Wind Gradient & Correction Factors

Readers who have found this article having read Yaw, Drag & Component Choice  may be wondering if we at CPL aren't a little obsessed with the subleties of wind. The truth is, we have to be, because when a rider is spending the majority of his power output moving through the air, the relative speed and direction of that air matters - a lot. It matters in terms of his speed over the ground and it matters whenever we want to accurately model that speed or the power required to produce it.

This article appears in response to an important question...What is the best or correct wind input to a model of cycling power? Is it forecast wind, is it something that should be measured locally, or can we use forecast wind tempered by some correction factor that suits our purposes?

We recently did some field testing on quite a windy (read "typically windy" if you're in the UK) winters morning and found that the metorological wind implied by our validated power model was significantly different than the number we read from an airport weather station just a few miles away. An initial conclusion was that we might achieve better results measuring the wind with a hand held anemometer, at rider height, but what when that isn't possible? We then worked through a number of the criteria that may affect wind and eventually came up with a model based correction factor.
  1. Wind speed in particular is affected by surface friction attributed to the local terrain. This means that the closer we get to the ground, the slower the wind. Have you ever stood on a roof terrace and noted that the wind feels significantly stronger than it did in the street? Pilots are familiar with this concept of wind gradient because it means they have to apply different wind correction factors to their navigation plans, depending on crusing altitude, and because they have to be very aware of extreme wind gradients close to the ground, aka "windshear". It also means that the use of the surrounding ground can have a real impact on surface windspeed. Ride through a field of sunflowers on the Tour de France and the wind gradient may be steeper than were you to ride across the desert in the Tour of Qatar.

  2. Perhaps obviously, wind speed is affected by nearby obstructions such as buildings and trees. In fact wind gradients differ between urban and rural environments - a town centre prologue time trial is not the same as a longer, more windswept test through the fields of Normandy. International norms for the siting of weather station equipment state that wind speed and direction sensors should be located 10 metres above any obstructions (usually the ground) and clear of obstacles.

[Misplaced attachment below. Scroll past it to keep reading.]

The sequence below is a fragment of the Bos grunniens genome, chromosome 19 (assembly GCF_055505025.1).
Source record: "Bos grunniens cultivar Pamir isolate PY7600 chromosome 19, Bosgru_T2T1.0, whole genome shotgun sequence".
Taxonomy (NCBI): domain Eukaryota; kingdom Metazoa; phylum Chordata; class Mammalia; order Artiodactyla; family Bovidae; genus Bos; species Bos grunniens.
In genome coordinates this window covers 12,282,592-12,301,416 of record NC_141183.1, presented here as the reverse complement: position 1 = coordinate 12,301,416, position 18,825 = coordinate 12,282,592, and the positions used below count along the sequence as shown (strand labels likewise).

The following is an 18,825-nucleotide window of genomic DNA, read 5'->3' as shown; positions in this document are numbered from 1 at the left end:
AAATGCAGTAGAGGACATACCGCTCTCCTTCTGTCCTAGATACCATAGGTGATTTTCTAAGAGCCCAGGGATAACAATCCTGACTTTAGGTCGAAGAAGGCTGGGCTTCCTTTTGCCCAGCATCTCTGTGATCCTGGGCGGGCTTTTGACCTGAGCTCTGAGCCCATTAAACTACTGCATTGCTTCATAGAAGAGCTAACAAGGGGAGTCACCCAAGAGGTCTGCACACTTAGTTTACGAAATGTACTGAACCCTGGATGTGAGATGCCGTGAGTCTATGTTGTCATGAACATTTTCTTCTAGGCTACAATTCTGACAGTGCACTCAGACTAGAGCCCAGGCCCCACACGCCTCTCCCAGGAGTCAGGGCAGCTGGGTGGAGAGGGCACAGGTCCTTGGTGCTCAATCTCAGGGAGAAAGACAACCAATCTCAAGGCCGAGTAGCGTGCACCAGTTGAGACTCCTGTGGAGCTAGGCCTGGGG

3. The speed of the wind itself, as measured at a "surface" weather station, affects the magnitude of wind gradient, greater speeds being associated with steeper gradients. As does the stability of the air, in some way related to the amount of solar radiation it receives - the wind gradient genuinely differs between day and night.

A Model for Wind Gradient

To find a model for wind gradient we have to look to an unusual field...smoke dispersion models used in the regulatory control of chimney stack siting! In this domain it is normal to use a model of wind gradient to relate wind speed at the top of a chimney (height X) to speed at a nearby weather station (height 10 metres). There is a standardised model of wind gradient, applicable to other engineering applications, that is said to hold at all heights AGL (above ground level) and we can apply it to the problem of calculating a reasonable wind at rider height, say 1 metre from the ground. Really interested? Really?! There is an outline of this particular model here.

We are now offering this method of wind gradient correction in our main power models. Simply input the wind speed from a local weather station, as normal, check the "Gradient" option next to the wind speed input box and the model will convert what is assumed to be a windspeed observed at 10 metres AGL into a slightly lower speed more like that experienced by a rider moving 1 metre from the ground. You can try this simple model here:

Windspeed (KPH)
Model Speed (KPH)  Calculate
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